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    Counterintuitively, my experience with questions of the form "why did the designers of the software choose to design their software this way", is that they do not "bleed into the areas of opinions" because the only people who can answer such questions are those who actually designed the software, or are SMEs. At least for Java, the language designers regularly post authoritative answers to "why" questions on SO, and I'm guessing that is probably true for other software as well.
    – skomisa
    Commented Apr 15, 2023 at 5:32
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    @skomisa huh. I didn't know that about the Java tag (I don't monitor it). I guess I got that impression about these sorts of question because I've seem my share of questions like in the C++ tag like "why isn't C++ like X" get closed for reasons of "go ask the committee" or "probably nobody thought of that. go write a proposal" (something along those lines- memory a little foggy).
    – starball
    Commented Apr 15, 2023 at 5:40
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    @user Based on your description that sounds like a separate problem: some folks just love finding any excuse to vote to close questions. Perhaps that is sometimes due to the misperception that "Why...?" questions necessarily invite opinions, even though that is not the case. See Is asking "why" on language specifications still considered as "primarily opinion-based" if it can have official answers? for an interesting discussion on that. The most upvoted answer came from someone who has written many "Why...?" answers on C#.
    – skomisa
    Commented Apr 15, 2023 at 8:42

3 Answers 3


I don't think we should preemptively reject questions about closed-source software.

I see no problem in allowing such questions. It's not like they're flooding the review queues or anything, it's just that they are not answerable by everyone. But that has never been a prerequisite.

Such a question is about software commonly used by developers, it is about software-developing software, therefore it's just on-topic.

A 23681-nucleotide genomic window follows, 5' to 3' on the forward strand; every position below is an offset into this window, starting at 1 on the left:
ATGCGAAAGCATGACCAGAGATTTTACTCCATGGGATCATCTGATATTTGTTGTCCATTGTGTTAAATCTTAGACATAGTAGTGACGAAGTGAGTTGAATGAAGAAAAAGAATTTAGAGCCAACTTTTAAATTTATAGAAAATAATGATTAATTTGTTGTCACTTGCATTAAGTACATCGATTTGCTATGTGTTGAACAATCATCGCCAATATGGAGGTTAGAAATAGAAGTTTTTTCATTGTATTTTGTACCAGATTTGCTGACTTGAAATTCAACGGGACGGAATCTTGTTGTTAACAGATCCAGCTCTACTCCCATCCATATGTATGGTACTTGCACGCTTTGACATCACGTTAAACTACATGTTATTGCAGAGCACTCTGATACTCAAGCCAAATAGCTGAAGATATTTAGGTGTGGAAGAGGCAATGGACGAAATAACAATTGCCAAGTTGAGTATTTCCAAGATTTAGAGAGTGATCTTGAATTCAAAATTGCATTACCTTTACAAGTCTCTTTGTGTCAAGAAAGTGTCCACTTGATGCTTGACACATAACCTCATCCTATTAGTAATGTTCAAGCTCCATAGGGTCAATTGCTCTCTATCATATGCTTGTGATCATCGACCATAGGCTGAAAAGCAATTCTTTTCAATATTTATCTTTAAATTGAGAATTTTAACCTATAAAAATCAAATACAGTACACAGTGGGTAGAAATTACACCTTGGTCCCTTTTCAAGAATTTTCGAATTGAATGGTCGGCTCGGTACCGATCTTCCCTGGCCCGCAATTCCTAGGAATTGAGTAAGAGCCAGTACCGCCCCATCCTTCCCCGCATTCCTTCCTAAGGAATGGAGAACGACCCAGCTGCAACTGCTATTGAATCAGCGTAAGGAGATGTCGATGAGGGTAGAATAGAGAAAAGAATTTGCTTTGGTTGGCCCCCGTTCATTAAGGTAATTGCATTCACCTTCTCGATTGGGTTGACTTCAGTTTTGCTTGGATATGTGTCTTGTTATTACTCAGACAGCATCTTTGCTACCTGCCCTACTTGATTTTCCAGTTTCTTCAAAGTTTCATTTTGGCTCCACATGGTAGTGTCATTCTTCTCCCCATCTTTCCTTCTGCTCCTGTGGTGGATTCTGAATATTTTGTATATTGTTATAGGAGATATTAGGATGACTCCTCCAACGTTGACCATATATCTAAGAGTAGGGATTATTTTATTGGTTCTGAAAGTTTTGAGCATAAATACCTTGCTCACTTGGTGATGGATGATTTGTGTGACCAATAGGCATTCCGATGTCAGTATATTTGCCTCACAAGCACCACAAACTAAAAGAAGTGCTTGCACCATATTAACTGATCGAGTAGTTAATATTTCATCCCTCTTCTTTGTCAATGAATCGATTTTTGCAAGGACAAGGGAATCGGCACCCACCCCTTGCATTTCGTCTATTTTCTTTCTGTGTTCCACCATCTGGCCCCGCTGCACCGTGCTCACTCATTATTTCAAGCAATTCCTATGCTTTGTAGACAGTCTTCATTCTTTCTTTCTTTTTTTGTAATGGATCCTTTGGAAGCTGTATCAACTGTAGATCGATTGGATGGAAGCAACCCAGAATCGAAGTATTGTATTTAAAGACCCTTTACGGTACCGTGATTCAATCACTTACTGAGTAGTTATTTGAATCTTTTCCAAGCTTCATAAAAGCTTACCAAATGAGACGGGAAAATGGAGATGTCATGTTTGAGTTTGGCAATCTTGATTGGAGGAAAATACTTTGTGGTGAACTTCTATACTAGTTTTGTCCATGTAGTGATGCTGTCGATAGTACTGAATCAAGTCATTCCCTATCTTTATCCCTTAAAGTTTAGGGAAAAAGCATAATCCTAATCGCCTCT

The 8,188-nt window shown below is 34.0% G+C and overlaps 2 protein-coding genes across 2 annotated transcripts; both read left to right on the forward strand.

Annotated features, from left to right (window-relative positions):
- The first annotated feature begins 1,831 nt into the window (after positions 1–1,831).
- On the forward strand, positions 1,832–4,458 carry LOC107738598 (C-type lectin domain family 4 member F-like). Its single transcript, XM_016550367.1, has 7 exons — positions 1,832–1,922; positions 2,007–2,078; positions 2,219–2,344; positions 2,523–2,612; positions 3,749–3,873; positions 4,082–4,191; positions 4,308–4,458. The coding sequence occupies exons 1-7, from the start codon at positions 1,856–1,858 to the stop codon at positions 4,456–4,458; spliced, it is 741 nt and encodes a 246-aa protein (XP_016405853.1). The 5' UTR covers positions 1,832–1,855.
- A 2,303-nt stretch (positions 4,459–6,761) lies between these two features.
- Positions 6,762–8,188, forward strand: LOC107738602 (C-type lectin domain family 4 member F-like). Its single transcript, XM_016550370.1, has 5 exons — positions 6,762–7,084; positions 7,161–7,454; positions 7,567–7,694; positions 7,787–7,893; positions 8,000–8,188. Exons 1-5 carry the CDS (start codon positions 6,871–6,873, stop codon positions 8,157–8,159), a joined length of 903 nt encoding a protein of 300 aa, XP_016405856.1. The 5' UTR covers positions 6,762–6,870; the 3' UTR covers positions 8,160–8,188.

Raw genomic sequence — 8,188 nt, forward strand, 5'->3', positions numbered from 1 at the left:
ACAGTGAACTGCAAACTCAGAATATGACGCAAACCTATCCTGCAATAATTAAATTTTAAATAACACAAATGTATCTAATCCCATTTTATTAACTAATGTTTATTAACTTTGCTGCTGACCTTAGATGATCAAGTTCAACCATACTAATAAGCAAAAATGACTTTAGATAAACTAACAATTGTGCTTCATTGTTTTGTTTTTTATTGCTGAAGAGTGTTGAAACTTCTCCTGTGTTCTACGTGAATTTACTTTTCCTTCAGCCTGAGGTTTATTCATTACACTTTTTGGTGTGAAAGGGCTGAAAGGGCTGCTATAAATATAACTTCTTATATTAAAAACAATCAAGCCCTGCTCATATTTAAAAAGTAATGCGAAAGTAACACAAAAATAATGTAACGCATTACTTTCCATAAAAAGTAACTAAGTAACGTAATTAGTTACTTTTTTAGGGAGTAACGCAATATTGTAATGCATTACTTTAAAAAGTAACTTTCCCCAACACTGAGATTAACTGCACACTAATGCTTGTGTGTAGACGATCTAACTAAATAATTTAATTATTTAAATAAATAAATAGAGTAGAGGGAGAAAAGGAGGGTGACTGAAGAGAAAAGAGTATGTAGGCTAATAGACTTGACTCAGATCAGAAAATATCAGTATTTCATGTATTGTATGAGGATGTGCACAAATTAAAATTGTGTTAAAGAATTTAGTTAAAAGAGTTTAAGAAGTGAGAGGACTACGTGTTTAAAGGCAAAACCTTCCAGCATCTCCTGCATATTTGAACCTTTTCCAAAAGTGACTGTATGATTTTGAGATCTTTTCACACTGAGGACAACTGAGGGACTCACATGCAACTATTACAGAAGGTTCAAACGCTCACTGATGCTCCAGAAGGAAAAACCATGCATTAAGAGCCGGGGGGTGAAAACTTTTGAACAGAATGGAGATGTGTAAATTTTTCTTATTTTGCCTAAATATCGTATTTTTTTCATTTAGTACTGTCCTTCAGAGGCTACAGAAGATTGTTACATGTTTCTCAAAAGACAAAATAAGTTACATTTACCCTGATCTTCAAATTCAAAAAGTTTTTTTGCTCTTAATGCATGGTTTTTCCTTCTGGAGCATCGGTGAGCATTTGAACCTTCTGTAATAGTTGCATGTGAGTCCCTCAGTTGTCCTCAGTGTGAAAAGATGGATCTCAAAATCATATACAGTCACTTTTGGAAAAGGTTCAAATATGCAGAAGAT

• If in your last paragraph saying "Such a question is about software commonly used by developers", you're referring specifically to the example question I showed, yes, VS Code questions are in general allowed.
    – starball
    Commented Apr 13, 2023 at 18:12
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    Oh you wouldn't believe the amount of Metizens who only want questions about debugging code on main, so I find that distinction necessary in my answer (s) about scope.
    – CodeCaster
    Commented Apr 13, 2023 at 18:17
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    IIRC, there are people who are denying VS Code is an IDE (they don't understand what "integrated" means), and are calling it a text editor, and therefore a general-purpose tool and thus off-topic. I have edited my answer to remove my opinion though, thanks.
    – CodeCaster
    Commented Apr 13, 2023 at 19:01
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    @CodeCaster worth noting that even if VSCode is not an IDE it would still be considered a tool primarily used by programmers. Notepad++ is on-topic for SO and that's most definitely a text editor, rather than IDE.
    – VLAZ
    Commented Apr 14, 2023 at 7:23
  • @VLAZ It's also perhaps worth noting that, at least for some languages, there are plugins available for Notepad++'s plugin market that enable to to build and execute code, making it a fully-fledged IDE. I have never seen anyone try to argue VS Code is not an IDE though. That's... pretty silly.
    – TylerH
    Commented Apr 14, 2023 at 15:08